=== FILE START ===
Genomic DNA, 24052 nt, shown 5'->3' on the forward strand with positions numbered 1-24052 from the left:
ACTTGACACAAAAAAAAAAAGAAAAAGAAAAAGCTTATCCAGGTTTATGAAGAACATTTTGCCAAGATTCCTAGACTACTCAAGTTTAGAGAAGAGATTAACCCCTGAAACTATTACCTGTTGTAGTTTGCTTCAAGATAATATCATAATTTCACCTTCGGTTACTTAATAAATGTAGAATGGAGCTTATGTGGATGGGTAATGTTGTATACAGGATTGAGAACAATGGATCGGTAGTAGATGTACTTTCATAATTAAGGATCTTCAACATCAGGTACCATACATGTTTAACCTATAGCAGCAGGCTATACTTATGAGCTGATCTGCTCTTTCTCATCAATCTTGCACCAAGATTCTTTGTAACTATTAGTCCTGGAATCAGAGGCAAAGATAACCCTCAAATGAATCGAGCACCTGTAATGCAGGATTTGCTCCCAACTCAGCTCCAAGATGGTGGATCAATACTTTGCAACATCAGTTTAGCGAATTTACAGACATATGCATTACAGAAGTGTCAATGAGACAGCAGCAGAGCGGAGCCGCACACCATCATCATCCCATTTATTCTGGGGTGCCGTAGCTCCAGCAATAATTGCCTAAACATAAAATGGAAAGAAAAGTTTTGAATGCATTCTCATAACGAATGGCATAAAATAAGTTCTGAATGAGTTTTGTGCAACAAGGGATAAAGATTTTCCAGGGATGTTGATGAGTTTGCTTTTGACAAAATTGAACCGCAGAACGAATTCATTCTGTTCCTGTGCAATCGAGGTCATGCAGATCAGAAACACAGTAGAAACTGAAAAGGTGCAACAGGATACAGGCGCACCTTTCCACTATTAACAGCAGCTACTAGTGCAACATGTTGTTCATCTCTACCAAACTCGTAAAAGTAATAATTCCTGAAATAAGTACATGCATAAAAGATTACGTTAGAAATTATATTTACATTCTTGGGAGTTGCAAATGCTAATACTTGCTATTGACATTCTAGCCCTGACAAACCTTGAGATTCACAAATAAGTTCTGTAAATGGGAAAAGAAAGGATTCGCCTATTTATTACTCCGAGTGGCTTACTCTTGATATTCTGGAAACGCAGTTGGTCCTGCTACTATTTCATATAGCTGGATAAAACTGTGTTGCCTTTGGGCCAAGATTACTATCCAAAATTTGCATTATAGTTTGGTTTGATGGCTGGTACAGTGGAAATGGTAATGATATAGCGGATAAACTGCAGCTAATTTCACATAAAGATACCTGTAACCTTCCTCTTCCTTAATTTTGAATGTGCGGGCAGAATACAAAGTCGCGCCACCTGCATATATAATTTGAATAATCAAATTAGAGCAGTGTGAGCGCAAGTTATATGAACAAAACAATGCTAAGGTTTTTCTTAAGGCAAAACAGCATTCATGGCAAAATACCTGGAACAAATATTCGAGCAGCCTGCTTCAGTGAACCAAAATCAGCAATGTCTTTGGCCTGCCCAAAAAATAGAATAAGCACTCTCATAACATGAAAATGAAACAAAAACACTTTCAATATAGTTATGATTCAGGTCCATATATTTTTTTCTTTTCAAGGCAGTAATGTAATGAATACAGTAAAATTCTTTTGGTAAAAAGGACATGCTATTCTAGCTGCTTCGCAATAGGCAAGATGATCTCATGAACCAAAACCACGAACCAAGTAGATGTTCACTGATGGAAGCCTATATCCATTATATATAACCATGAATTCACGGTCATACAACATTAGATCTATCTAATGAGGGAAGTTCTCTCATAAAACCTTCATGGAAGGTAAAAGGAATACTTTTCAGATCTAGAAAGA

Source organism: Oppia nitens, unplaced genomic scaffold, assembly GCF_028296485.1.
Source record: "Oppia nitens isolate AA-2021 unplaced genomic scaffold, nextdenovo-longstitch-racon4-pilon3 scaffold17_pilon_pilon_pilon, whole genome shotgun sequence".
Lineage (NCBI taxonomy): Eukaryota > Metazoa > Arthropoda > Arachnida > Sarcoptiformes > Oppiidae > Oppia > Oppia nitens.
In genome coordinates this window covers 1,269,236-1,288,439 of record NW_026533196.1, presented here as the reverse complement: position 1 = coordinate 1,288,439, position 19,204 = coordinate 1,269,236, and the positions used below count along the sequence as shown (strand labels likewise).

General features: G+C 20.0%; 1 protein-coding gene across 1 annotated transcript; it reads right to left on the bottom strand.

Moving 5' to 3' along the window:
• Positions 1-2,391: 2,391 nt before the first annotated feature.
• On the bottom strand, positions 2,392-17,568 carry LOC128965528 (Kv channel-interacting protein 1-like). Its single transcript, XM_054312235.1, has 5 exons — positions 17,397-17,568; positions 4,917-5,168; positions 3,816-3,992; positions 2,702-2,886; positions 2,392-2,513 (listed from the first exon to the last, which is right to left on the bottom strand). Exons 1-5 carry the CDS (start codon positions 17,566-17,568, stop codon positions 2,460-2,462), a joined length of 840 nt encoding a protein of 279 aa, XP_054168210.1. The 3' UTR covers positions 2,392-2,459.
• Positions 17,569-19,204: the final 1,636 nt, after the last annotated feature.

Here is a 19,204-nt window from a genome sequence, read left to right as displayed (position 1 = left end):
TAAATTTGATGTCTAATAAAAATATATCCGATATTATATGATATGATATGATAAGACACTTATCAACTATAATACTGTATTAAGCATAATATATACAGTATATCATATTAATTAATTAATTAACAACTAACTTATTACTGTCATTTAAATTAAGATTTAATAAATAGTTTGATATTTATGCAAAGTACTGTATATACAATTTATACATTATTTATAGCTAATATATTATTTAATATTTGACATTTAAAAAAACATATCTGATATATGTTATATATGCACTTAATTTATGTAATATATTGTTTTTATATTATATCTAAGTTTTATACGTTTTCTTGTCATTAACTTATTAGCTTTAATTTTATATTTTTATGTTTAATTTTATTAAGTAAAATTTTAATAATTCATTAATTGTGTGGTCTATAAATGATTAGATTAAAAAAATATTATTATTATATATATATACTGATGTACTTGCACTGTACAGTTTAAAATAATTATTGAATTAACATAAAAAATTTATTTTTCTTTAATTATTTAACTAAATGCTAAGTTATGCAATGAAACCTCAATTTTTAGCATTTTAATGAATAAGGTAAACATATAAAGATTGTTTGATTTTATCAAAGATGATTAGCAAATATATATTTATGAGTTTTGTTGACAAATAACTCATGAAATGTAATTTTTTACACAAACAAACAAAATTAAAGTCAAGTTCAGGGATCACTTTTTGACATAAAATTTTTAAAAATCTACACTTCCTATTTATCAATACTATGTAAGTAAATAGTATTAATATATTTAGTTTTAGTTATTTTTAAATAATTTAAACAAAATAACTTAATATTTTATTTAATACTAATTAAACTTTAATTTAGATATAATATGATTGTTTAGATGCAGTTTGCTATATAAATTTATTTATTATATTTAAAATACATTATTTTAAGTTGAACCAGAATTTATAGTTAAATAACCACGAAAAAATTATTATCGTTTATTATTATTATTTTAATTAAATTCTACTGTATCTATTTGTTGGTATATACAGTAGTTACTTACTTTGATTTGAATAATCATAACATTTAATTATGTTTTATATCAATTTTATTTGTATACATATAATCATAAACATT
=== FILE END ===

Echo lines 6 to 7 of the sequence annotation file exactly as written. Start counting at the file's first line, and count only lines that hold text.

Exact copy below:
In genome coordinates this window covers 1,269,236-1,288,439 of record NW_026533196.1, presented here as the reverse complement: position 1 = coordinate 1,288,439, position 19,204 = coordinate 1,269,236, and the positions used below count along the sequence as shown (strand labels likewise).

General features: G+C 20.0%; 1 protein-coding gene across 1 annotated transcript; it reads right to left on the bottom strand.